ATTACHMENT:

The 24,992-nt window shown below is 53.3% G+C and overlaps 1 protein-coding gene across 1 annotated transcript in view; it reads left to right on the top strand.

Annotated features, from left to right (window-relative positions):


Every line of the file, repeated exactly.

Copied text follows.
The 24,992-nt window shown below is 53.3% G+C and overlaps 1 protein-coding gene across 1 annotated transcript in view; it reads left to right on the top strand.

Annotated features, from left to right (window-relative positions):